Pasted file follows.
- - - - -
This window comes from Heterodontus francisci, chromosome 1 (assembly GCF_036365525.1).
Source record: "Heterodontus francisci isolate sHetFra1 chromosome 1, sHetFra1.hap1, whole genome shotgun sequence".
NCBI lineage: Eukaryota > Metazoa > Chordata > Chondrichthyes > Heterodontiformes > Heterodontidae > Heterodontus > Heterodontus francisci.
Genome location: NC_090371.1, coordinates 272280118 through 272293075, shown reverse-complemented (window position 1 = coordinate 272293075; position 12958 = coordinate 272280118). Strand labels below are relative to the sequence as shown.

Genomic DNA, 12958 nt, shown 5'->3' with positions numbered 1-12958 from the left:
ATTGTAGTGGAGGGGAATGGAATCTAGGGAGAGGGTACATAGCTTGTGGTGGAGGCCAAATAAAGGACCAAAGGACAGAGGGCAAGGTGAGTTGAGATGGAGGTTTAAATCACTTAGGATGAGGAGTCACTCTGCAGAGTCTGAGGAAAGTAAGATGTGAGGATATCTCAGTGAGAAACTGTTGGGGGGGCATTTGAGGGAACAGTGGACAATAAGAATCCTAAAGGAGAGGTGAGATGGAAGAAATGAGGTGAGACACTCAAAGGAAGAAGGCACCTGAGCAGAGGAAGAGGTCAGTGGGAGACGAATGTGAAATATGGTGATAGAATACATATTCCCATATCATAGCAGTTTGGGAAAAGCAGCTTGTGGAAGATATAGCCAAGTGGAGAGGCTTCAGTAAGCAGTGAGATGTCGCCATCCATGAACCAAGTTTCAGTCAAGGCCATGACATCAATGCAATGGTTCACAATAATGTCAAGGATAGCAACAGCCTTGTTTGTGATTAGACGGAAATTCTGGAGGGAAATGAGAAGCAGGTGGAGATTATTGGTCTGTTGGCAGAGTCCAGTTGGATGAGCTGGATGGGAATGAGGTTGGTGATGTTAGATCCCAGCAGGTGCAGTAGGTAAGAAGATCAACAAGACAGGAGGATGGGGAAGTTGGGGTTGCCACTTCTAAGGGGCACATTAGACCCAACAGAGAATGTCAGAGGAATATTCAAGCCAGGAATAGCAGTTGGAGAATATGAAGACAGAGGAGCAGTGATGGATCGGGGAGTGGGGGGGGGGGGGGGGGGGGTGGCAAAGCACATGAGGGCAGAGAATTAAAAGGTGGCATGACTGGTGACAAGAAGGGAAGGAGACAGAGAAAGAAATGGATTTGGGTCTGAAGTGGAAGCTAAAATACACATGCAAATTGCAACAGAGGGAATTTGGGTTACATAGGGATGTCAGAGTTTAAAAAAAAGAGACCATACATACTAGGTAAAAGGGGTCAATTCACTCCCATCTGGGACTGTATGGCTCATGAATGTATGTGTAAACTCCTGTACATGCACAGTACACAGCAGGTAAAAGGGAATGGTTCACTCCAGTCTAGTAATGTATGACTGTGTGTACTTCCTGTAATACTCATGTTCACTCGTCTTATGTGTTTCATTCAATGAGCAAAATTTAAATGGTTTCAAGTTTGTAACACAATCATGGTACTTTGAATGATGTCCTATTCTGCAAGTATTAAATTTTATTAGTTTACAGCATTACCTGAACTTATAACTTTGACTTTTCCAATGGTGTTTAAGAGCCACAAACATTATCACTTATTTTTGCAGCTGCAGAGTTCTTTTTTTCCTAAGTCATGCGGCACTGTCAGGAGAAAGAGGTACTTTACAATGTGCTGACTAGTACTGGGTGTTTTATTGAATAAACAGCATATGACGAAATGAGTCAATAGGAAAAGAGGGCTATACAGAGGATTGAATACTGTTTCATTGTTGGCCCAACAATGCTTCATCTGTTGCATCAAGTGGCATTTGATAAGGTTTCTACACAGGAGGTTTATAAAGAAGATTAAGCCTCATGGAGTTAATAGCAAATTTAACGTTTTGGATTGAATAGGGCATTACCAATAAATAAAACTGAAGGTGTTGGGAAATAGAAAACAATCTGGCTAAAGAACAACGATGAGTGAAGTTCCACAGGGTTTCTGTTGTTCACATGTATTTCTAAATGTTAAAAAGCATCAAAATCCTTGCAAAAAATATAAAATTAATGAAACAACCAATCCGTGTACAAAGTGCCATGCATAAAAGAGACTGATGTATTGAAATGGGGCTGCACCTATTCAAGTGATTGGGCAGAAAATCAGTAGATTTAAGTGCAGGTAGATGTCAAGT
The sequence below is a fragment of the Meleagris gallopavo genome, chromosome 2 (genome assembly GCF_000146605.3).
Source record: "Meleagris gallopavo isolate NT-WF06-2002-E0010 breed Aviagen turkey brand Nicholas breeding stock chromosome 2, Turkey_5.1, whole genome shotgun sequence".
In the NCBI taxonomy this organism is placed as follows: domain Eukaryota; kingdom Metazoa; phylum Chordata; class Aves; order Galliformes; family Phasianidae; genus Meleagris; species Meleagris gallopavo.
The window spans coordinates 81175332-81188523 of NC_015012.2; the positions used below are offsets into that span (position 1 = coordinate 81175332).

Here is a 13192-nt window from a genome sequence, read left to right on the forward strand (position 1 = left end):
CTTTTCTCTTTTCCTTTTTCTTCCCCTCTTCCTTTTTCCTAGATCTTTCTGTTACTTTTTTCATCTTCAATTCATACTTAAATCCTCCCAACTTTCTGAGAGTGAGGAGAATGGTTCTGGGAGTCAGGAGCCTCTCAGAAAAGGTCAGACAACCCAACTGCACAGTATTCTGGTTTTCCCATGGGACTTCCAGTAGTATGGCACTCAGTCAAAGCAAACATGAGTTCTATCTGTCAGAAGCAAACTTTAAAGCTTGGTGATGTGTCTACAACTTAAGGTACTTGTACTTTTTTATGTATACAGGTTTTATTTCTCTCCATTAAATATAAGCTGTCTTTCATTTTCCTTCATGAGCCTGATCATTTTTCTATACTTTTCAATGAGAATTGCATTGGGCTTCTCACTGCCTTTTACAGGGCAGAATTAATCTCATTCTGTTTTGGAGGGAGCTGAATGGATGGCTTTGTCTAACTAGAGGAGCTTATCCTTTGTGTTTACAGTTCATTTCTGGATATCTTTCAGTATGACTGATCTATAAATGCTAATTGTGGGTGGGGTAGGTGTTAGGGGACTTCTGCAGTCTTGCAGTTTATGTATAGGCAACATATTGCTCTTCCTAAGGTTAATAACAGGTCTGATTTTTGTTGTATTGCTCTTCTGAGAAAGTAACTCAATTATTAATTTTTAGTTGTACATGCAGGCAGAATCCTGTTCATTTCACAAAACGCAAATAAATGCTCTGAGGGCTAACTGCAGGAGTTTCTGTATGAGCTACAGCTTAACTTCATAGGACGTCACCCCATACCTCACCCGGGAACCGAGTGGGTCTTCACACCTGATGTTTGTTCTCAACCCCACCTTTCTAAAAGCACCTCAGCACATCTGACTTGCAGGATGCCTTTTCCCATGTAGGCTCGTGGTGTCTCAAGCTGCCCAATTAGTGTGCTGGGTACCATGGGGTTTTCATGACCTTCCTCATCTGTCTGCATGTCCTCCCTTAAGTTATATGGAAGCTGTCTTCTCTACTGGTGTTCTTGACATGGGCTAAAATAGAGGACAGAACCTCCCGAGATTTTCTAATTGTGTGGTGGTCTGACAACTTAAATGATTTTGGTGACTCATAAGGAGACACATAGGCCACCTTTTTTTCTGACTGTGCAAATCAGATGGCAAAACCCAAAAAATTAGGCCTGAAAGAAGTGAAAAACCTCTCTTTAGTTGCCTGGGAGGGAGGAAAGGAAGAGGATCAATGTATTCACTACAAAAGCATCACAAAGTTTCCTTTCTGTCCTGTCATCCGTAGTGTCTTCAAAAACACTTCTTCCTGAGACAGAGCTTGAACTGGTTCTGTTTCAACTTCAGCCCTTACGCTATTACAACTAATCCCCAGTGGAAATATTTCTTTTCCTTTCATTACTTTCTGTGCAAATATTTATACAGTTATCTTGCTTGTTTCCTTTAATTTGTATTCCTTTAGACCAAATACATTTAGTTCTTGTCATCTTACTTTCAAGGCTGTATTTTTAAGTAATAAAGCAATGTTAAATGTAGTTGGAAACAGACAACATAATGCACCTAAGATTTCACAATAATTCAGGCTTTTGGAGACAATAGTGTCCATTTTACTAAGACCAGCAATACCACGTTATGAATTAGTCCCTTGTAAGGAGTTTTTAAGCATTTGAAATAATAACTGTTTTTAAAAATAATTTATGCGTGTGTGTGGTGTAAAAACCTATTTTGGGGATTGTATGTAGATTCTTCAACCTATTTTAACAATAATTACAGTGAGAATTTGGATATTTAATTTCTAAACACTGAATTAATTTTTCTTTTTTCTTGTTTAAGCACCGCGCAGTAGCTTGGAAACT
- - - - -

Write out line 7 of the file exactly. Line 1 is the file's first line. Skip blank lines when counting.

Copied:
The sequence below is a fragment of the Meleagris gallopavo genome, chromosome 2 (genome assembly GCF_000146605.3).